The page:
Civil wars are different than wars between nations. Civil wars literally do pit brother against brother. When they end, the divided nation needs to find ways to heal. Unless the winning side intends to scourge the losing side and banish or subjugate its population, the postwar nation needs to find ways to honor the valor and good intentions of combatants on both sides. It needs to leverage the strengths of all the people who were once foes, and channel those strengths into building the postwar nation. E pluribus unum: Out of many, one. The veterans’ organization of the Union Army, the Grand Army of the Republic, was not overjoyed when it first saw Moses Ezekiel’s Reconciliation Memorial. It had many of the qualms about it that many people have today. But it accepted it — or, at least agreed to tolerate it — as a price of reconciliation.  

The Naming Commission’s judgments and recommendations show a spirit of scourging, not acceptance. As we approach our nation’s 250th anniversary, is that the spirit we want to use as we review and reconsider ALL aspects of our nation’s past, and what our enduring national legacy should be? The Naming Commission affair has opened a Pandora’s Box. Congressman Good’s hearing, if Congress holds it, can help us identify some of the negative side-effects of this affair, remedy them and close this box.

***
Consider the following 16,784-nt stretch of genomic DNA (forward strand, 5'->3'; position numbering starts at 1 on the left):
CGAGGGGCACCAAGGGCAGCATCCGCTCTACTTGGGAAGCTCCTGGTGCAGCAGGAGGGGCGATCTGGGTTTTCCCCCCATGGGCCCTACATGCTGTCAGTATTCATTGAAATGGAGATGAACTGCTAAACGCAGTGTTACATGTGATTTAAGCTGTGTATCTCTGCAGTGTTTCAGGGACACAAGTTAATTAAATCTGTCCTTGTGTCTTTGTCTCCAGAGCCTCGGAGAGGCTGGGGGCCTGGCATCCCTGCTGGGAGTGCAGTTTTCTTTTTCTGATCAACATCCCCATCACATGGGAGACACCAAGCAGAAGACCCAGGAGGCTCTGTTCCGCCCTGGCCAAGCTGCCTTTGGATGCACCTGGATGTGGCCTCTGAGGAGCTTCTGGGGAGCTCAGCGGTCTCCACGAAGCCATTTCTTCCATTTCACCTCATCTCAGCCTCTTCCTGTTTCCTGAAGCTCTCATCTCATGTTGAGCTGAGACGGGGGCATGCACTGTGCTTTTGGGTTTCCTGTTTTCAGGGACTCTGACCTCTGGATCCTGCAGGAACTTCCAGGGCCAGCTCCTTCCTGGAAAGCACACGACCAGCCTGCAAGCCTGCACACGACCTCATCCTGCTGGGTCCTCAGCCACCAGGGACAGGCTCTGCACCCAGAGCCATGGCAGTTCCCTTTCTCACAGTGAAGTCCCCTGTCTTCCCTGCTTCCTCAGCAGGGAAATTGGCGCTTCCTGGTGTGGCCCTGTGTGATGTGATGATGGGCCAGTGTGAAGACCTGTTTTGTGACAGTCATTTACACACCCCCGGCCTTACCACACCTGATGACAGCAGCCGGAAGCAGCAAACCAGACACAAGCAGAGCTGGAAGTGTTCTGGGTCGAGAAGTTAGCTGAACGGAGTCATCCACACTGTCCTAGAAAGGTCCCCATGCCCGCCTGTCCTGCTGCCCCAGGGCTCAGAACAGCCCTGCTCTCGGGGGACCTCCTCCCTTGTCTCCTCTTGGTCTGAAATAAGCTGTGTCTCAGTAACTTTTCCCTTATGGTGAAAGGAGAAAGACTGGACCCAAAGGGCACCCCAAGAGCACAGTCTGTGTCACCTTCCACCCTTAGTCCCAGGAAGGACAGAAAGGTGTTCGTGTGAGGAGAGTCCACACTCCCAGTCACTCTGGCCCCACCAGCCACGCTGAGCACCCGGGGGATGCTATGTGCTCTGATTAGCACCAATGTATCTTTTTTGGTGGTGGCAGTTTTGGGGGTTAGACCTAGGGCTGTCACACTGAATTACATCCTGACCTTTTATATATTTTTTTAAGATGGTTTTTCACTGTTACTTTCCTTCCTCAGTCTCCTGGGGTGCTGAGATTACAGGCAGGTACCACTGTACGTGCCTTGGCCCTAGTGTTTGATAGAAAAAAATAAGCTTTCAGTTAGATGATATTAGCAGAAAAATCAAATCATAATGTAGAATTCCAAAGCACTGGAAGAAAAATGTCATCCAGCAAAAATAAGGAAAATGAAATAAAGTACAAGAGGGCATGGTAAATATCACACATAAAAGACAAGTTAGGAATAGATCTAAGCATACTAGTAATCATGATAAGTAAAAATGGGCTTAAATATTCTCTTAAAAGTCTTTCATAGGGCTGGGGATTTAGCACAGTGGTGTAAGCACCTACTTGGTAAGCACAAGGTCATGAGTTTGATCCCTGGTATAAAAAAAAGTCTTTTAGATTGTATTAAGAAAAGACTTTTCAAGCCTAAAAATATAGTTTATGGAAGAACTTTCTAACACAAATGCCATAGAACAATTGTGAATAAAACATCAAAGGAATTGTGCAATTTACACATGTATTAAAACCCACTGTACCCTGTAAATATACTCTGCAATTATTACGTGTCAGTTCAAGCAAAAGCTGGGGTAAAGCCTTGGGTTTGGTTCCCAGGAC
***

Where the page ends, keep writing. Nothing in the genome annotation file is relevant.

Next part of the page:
(*The major fighting portion of the Civil War didn’t end at Appomattox. It ended a few weeks later in North Carolina, when Confederate General Joseph Johnston surrendered his army to Union General William T. Sherman.)

Donald Smith was raised in Richmond.